There is plenty of anecdotal evidence for the erosion of analytical chemistry as a discipline. This is impacted by faculty appointments, funding structures and perception of the field as being a service function. Additionally, as instruments become easier to use there is a mistaken belief in some industrial organisations that there is a reduced need for highly trained analytical specialists. There have been warning signs that the current, university chemistry curriculum, often with a does not address the needs of chemistry graduates and future employers and does not enable analytical practitioners to maximise the value of their work. The project will reflect on the interdisciplinary curriculum development efforts which has been the trend in many universities worldwide. This is a significant economic cost, considering that in many economies the most used practical skills of graduates is actually related to chemical analysis. A deep and fundamental understanding of analytical chemistry is required to foster the next generation of analytical scientists who have the insight and capacity to contribute to fundamental new developments in this field as well as the generation of new disruptive technologies.
The project will document the status quo in various regions of the world regarding the health of the discipline, proportion of professorships, funding and quality of analytical chemistry education. It will examine current attempts to address these shortcomings and offer some ways forward. The findings will be published in the form of white paper to support future curriculum development, funding and hiring decision.
A. The project will be launched on the 1st/2nd month after approval with an online kick off meeting. The first phase will include the formation of focus groups to explore the current status of analytical chemistry three key stakeholder communities: i, academia, ii, industry and iii, analytical practitioners. The focus groups will design a survey to provide a quantitative description of current status of analytical chemistry with a focus on education. It is expected that the surveys will be launched at 0.5 year into the project and carried out in close collaboration with NAOs and or other national stakeholder organizations. It is expected that the survey would be made available on several major languages.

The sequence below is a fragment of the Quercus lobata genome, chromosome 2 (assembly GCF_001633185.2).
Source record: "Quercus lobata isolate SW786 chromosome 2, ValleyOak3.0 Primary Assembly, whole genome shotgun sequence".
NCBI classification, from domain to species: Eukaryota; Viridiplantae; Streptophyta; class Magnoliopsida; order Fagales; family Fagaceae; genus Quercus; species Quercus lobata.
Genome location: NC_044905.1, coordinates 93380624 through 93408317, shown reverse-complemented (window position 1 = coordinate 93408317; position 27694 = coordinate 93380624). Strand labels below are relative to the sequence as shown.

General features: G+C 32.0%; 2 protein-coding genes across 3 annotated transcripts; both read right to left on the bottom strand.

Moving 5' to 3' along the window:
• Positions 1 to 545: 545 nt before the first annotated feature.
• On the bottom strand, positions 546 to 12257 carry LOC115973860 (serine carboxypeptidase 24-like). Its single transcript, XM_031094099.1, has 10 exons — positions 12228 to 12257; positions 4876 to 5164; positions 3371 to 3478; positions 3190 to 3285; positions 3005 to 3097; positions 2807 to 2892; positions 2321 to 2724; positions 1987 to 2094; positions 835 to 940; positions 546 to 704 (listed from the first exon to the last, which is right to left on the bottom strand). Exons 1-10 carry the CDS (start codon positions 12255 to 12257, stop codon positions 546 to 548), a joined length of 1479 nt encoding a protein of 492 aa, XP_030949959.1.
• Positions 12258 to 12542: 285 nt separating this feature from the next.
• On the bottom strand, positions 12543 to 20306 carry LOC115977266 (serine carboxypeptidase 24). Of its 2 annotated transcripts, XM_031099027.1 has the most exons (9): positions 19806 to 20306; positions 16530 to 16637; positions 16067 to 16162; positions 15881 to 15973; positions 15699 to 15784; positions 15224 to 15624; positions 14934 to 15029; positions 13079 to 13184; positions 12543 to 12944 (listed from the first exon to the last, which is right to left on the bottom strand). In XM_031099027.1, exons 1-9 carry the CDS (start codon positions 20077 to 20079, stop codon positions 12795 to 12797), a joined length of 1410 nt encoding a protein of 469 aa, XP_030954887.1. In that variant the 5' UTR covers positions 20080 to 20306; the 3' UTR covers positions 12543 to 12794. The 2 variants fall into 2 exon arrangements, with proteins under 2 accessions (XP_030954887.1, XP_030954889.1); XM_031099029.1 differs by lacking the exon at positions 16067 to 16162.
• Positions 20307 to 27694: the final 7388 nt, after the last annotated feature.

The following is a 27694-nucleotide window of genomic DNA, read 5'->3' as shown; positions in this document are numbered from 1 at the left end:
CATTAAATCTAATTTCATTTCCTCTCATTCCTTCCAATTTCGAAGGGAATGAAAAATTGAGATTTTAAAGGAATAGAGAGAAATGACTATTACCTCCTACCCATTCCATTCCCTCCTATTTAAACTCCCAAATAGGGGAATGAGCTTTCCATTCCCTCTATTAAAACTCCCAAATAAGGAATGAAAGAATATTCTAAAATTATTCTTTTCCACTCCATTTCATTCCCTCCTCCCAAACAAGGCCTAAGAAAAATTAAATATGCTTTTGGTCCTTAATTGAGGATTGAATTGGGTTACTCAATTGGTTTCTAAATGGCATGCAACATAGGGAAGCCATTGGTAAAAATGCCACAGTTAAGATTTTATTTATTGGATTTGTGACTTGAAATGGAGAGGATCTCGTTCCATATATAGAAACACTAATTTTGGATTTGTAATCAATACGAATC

B. The findings from the survey by the focus groups will be collated and presented on a (likely) face to face meeting around 1 year into the project. This will be the first time when the sectoral teams would meet and share findings. It is expected that in this meeting the main sectoral outcomes would be approved and or request for more data would be made (follow up surveys, more consultation etc)
C. 1.5 y into the project a drafting group will be formed to combine the sectoral reports into a final report which is expected to be completed by the end of the second year.
D. A report will be prepared for submission at the beginning of the 3rd year, and during the 3rd year an active dissemination campaign will be carried out. The outcomes of the project will be presented to stakeholder communities, at various topical conferences and forums. As part of the dissemination campaign editorials and other opinion pieces will be published in topical journals highlighting the findings of this study.
Project announcement published in Chem Int July 2020, p. 29
Page last updated 16 July 2020